The Countess deftly steered the lifeboat, a resolute and unlikely vision in her ermine and pearls.
If Murad is a hero, perhaps Bayley is right: it is simply because he is resolute.
Romney went with “resolute,” and Newt Gingrich said “cheerful.”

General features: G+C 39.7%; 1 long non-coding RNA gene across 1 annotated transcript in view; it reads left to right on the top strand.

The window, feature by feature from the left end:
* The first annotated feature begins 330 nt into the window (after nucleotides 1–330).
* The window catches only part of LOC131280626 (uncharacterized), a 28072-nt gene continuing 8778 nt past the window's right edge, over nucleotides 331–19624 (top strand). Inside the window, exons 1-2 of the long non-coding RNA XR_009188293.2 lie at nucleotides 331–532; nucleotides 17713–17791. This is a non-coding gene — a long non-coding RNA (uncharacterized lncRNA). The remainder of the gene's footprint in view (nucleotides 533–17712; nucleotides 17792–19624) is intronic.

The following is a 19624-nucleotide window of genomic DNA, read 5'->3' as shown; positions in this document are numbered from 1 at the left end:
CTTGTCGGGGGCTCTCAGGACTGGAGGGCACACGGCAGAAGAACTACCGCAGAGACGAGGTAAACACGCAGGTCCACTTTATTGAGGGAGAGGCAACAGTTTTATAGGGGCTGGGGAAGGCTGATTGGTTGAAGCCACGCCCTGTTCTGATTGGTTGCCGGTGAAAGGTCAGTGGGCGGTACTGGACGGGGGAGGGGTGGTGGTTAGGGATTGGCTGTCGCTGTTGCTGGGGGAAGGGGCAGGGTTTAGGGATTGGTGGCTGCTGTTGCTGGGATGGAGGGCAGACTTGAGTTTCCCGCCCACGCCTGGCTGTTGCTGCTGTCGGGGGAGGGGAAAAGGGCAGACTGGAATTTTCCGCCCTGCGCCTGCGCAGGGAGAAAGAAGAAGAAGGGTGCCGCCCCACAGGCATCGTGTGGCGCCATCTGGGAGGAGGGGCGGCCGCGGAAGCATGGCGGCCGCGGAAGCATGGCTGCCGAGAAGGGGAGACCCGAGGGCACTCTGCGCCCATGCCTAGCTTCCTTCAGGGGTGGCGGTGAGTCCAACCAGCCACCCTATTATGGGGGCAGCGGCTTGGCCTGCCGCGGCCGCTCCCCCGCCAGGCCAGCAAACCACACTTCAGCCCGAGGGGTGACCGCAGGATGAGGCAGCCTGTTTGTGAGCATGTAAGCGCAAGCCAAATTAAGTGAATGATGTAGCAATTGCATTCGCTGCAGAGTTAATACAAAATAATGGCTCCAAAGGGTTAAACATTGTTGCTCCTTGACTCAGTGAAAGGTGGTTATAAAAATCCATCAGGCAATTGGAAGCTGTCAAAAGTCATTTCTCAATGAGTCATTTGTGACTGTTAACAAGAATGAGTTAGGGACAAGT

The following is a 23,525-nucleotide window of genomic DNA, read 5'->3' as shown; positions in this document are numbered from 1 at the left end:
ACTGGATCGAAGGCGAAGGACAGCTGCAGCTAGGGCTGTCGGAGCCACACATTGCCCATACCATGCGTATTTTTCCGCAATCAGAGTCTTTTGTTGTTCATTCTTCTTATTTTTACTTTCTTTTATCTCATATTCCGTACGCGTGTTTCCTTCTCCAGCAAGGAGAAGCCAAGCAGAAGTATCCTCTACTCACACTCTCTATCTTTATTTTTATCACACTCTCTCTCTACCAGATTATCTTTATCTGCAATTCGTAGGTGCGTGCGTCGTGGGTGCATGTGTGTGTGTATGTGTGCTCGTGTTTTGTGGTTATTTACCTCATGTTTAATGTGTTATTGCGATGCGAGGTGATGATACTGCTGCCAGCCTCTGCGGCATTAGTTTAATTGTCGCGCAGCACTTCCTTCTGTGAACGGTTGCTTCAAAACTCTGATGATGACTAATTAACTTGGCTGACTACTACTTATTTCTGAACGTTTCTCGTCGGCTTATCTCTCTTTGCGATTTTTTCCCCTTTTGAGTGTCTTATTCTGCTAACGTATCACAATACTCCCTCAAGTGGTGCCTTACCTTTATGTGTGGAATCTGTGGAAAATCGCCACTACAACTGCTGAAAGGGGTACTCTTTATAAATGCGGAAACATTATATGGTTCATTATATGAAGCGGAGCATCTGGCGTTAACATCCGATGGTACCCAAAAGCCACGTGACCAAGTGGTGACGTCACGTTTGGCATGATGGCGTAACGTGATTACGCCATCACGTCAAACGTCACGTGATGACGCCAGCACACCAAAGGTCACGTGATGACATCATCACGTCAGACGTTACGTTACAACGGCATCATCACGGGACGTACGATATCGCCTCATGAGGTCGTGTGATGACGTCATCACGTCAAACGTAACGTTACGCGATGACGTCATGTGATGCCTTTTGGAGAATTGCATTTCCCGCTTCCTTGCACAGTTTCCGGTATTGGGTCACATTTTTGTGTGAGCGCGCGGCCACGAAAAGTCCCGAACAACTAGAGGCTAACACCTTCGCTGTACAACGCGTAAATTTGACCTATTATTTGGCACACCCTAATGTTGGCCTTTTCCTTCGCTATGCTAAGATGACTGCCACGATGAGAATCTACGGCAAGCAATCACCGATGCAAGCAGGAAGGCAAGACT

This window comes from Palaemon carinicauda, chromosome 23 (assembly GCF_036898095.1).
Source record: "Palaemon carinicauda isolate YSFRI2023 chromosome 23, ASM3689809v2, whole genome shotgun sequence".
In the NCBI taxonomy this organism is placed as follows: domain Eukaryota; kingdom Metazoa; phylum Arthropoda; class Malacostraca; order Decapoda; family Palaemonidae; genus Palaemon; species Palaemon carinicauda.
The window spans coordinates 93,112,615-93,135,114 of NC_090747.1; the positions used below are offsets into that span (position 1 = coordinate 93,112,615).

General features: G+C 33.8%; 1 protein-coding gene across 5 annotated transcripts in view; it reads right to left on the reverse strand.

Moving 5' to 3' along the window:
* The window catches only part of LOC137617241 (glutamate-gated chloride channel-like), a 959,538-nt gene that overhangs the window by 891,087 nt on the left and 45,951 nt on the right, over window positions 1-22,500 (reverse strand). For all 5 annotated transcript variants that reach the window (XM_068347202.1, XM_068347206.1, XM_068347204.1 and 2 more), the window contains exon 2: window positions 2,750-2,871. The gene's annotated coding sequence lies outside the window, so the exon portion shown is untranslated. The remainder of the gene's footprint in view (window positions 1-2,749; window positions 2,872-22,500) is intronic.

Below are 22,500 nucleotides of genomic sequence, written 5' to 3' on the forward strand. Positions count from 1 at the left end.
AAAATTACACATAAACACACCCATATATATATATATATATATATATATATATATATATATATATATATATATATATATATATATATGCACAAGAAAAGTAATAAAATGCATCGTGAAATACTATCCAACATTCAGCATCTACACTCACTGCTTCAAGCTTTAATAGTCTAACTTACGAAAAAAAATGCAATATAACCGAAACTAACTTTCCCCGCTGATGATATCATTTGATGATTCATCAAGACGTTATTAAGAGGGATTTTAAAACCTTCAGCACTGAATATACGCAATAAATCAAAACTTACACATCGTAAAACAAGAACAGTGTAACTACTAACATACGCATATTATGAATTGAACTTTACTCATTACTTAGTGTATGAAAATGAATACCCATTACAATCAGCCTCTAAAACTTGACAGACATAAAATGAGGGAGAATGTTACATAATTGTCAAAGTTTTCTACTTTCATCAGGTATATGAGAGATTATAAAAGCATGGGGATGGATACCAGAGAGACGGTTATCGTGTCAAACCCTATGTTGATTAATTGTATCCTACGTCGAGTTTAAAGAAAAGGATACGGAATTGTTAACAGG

early 15c., "dissolved, of loose structure," also "morally lax," from Latin resolutus, past participle of resolvere "untie, unfasten, loose, loosen" (see resolution). Meaning "determined, decided, absolute, final" is from c.1500, especially in resolute answer, a phrase "common in 16th c." [OED]. From 1530s of persons. The notion is of "breaking (something) into parts" as the way to arrive at the truth of it and thus make the final determination (cf. resolution). Related: Resolutely; resoluteness.